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Can someone tell me how surfing contest is judged?
To me 90% of it looks the same, a guy riding in the barrel and slashing the lip. Every now and then you see an air but I don’t get how are they judged.
Surf judging at the highest level is based on a selective criteria:
Commitment and degree of difficulty
Innovative and progressive maneuvers
Combination of major maneuvers
Variety of maneuvers
Speed, power and flow
A panel of five judges scores each wave on a scale of one to ten. For every scoring ride, the highest and lowest scores (of the five judges) are discounted and the surfer receives the average of the remaining three scores. There is no limit on the number of waves that will be scored, but the two best scoring waves (each out of a possible 10) are added together to become a surfer’s heat total (out of a possible 20).
The top 2 scored waves by each surfer determines their overall heat total.
To the non surfer, all moves preformed can kind of look the same and repetitive, however if you take a look at a surfer like John John Florence and then take someone like Glen Hall you’ll see the difference in style and power between the two.
Hope this helps!!
I can see the difference in style and power but I can’t see the variety and difficulty of movement. I understand when someone does a 360 or something like that. But when someone is in a barrel or just slashing the lip, I don’t see where the variety/difficulty is.
In very simplistic terms it’s kinda like saying that a carving turn vs a kick turn on a snowboard are the same. The degree of vertical attack of the lip is kinda three dimensional as well. You may hear the commentators talk about a vertical attack or a “twelve o’clock” hit the lip.
Primarily this means if you’re looking from the beach the surfers board at the point of impact with the lip is positioned vertically with the nose of the board where the twelve would be on a clock face.
This is an example of a backhand 12 o’clock reo or lip hit
Another backhand 12 o’clock reo
This is not a 12o’clock backhad reo, more like a 2o’clock although nobody will ever call it that, it’s just not quite as hard or committed.
There is also the steepness of the wave that comes into play at that point, when the commentators talk about beyond vertical.
You can see the board in this pic from the side is way beyond vertical in the side plane but I suspect from the beach angle the board is more like in the vicinity of one o’clock
Combining the vertical across both aspects is going to get you more points than in only one aspect. Additionally there’s what happens after, how many degrees you rip the board back around before transferring onto the next move.
Say the bloke in this pic (Kolohe) had turned from the 12 o’clock position, he’s turned the board maybe 180-190 degrees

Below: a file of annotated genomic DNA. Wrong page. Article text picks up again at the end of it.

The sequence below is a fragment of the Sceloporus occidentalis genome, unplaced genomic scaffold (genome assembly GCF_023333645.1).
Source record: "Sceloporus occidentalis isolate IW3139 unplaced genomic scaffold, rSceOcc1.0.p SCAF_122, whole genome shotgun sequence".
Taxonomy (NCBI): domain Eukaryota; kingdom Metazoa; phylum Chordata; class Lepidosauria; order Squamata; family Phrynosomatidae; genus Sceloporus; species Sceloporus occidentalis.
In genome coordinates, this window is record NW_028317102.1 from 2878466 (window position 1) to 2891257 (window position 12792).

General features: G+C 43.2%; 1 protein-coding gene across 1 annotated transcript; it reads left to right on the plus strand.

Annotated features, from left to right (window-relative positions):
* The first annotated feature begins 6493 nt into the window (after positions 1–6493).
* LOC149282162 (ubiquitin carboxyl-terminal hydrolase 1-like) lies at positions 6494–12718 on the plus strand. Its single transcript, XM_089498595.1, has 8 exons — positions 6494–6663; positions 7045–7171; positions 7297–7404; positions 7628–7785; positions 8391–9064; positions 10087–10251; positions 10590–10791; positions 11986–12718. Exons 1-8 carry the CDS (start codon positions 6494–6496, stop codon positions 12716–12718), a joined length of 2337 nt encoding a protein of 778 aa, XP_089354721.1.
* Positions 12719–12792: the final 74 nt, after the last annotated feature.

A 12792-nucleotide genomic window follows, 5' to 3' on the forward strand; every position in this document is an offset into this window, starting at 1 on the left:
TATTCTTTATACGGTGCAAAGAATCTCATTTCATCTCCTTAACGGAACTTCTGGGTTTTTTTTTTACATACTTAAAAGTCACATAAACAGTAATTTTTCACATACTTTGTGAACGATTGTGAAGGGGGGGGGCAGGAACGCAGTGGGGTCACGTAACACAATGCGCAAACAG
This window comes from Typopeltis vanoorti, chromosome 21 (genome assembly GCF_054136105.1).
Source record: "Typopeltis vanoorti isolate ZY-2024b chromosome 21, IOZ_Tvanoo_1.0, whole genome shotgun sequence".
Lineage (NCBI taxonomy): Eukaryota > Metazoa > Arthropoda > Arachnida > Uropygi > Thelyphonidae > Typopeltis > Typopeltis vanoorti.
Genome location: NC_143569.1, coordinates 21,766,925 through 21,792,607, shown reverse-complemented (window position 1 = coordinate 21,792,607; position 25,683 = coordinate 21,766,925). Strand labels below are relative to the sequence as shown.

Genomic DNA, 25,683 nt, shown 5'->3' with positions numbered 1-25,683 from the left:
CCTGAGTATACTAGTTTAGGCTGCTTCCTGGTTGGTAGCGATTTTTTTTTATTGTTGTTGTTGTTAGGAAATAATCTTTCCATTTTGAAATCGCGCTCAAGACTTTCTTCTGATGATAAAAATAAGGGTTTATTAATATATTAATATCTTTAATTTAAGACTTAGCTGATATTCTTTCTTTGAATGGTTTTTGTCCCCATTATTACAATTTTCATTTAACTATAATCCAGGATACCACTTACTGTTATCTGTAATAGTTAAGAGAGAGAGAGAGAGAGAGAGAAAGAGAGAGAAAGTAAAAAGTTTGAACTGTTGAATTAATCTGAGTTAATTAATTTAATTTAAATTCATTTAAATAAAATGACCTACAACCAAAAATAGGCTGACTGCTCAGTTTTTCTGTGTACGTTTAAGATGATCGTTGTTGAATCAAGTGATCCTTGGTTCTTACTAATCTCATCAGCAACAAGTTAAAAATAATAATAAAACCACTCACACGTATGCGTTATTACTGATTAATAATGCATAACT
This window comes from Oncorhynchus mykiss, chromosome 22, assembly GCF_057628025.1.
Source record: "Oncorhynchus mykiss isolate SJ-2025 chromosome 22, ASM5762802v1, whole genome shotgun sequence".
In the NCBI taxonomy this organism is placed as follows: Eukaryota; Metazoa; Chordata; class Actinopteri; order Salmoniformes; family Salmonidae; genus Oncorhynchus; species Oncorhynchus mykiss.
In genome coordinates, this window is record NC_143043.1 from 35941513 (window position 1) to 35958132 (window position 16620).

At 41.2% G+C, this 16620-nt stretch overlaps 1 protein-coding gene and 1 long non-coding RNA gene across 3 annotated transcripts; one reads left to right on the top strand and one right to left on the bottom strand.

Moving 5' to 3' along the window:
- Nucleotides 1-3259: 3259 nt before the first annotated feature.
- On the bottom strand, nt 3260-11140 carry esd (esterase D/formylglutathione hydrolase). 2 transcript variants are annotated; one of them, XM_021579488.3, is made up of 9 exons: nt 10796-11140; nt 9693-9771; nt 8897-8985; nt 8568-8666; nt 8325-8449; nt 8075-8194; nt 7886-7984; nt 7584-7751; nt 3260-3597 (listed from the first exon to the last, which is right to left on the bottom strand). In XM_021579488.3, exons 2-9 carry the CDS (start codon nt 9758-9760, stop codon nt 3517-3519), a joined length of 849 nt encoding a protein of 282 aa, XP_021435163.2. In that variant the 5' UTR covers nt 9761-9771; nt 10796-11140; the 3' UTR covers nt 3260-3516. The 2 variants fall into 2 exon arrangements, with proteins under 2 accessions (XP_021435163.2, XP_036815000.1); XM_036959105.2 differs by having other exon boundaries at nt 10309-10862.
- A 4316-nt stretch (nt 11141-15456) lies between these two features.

In this pic the bloke (Matty Wilko who IMO has one of the best backhand blowtails) has gone through around 220 degrees if he came from the 12 o’clock like he so often does on his backhand. Adding the extra flair of blowing the tail and fins out the back for some extra slide and release.
Blowing the fins out the top of the wave, sliding and regaining control and seamlessly linking into your next bottom turn isn’t very easy at all. In contrast, taking off and stringing together a lot of 2-3 oclock top turns that arc through maybe 100degrees is relatively a lot easier.
There’s a lot of different types of turns that to an outsider are barely distinguishable between in terms of how they look. Take a look at this wave of Fannings from last night in the Quik Pro France
The first turn is best described as a big arcing top turn, he doesn’t really attack the lip he starts his turn at about 10o’clock near the lip and puts it on his heel rail and rips the board around in a really tight fast arc that sends a lot of spray.
The second turn he starts at around 11o’clock, probably near on vertical on the side plane, attacks the lip, rips the board through more of a pivotal 180 degree’s where the pivot point is on the lip but about one third of the way from the tail of the board to the nose. As a result he also blows the tail of his board out of the lip, momentarily slides till his fins re engage and sets again for the next bottom turn.
Third turn is similar to the second but he starts at around 10 oclock, pivots through about 170 degrees with blow tail and re adjusts mid slide/pivot to about 140 degrees before resetting for the next bottom turn.
The last turn is similar again, about 11 oclock again, pivot slides about 150 degrees with a smaller amount of tail blow.
With regards to his score of 9.03 I think it is, the first and second turns are the money ones, the third is decent and the fourth is just to finish the wave off strongly. Needless to say Fanning is very very fast. In comparison most above average surfers on that same wave would get three turns in with Fannings fourth turns arc degree with probably almost no tail blow out and be pretty stoked with their ride.
Nice summery NBG!!
Thanks for the detailed explanation! Makes sense now.
That’s just scratching the surface Skip, the nuances of just one type of turn could go on for pages and pages detailing how each and every turn that looks similar is actually quite different. A lot of it is because every wave is different as well which makes it all so much harder!